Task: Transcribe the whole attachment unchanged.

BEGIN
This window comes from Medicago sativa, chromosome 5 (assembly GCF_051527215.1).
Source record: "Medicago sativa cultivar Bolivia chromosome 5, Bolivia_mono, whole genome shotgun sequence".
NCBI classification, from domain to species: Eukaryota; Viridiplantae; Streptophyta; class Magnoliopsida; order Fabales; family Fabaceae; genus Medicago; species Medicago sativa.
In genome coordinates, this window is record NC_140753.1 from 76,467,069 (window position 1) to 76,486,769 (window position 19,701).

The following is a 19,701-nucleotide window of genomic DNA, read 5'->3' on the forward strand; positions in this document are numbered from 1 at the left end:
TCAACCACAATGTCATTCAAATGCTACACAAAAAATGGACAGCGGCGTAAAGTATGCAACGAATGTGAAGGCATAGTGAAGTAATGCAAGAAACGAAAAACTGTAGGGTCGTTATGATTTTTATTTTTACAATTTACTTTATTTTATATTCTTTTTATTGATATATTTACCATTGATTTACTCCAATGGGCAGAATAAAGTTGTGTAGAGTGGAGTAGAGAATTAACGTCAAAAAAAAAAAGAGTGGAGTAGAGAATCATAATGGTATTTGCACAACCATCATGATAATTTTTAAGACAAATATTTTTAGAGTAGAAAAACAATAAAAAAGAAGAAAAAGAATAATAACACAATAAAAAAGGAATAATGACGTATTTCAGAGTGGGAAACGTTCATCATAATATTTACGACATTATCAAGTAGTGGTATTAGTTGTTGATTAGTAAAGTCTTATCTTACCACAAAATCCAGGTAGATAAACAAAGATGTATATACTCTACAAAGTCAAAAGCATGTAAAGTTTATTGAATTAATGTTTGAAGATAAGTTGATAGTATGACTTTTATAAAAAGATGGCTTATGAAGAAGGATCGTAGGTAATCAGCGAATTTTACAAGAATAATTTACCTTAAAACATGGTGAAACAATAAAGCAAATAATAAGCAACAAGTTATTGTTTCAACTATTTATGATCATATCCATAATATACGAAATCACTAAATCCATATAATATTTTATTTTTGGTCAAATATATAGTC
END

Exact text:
This window comes from Medicago sativa, chromosome 5 (assembly GCF_051527215.1).
Source record: "Medicago sativa cultivar Bolivia chromosome 5, Bolivia_mono, whole genome shotgun sequence".
NCBI classification, from domain to species: Eukaryota; Viridiplantae; Streptophyta; class Magnoliopsida; order Fabales; family Fabaceae; genus Medicago; species Medicago sativa.
In genome coordinates, this window is record NC_140753.1 from 76,467,069 (window position 1) to 76,486,769 (window position 19,701).

The following is a 19,701-nucleotide window of genomic DNA, read 5'->3' on the forward strand; positions in this document are numbered from 1 at the left end:
TCAACCACAATGTCATTCAAATGCTACACAAAAAATGGACAGCGGCGTAAAGTATGCAACGAATGTGAAGGCATAGTGAAGTAATGCAAGAAACGAAAAACTGTAGGGTCGTTATGATTTTTATTTTTACAATTTACTTTATTTTATATTCTTTTTATTGATATATTTACCATTGATTTACTCCAATGGGCAGAATAAAGTTGTGTAGAGTGGAGTAGAGAATTAACGTCAAAAAAAAAAAGAGTGGAGTAGAGAATCATAATGGTATTTGCACAACCATCATGATAATTTTTAAGACAAATATTTTTAGAGTAGAAAAACAATAAAAAAGAAGAAAAAGAATAATAACACAATAAAAAAGGAATAATGACGTATTTCAGAGTGGGAAACGTTCATCATAATATTTACGACATTATCAAGTAGTGGTATTAGTTGTTGATTAGTAAAGTCTTATCTTACCACAAAATCCAGGTAGATAAACAAAGATGTATATACTCTACAAAGTCAAAAGCATGTAAAGTTTATTGAATTAATGTTTGAAGATAAGTTGATAGTATGACTTTTATAAAAAGATGGCTTATGAAGAAGGATCGTAGGTAATCAGCGAATTTTACAAGAATAATTTACCTTAAAACATGGTGAAACAATAAAGCAAATAATAAGCAACAAGTTATTGTTTCAACTATTTATGATCATATCCATAATATACGAAATCACTAAATCCATATAATATTTTATTTTTGGTCAAATATATAGTC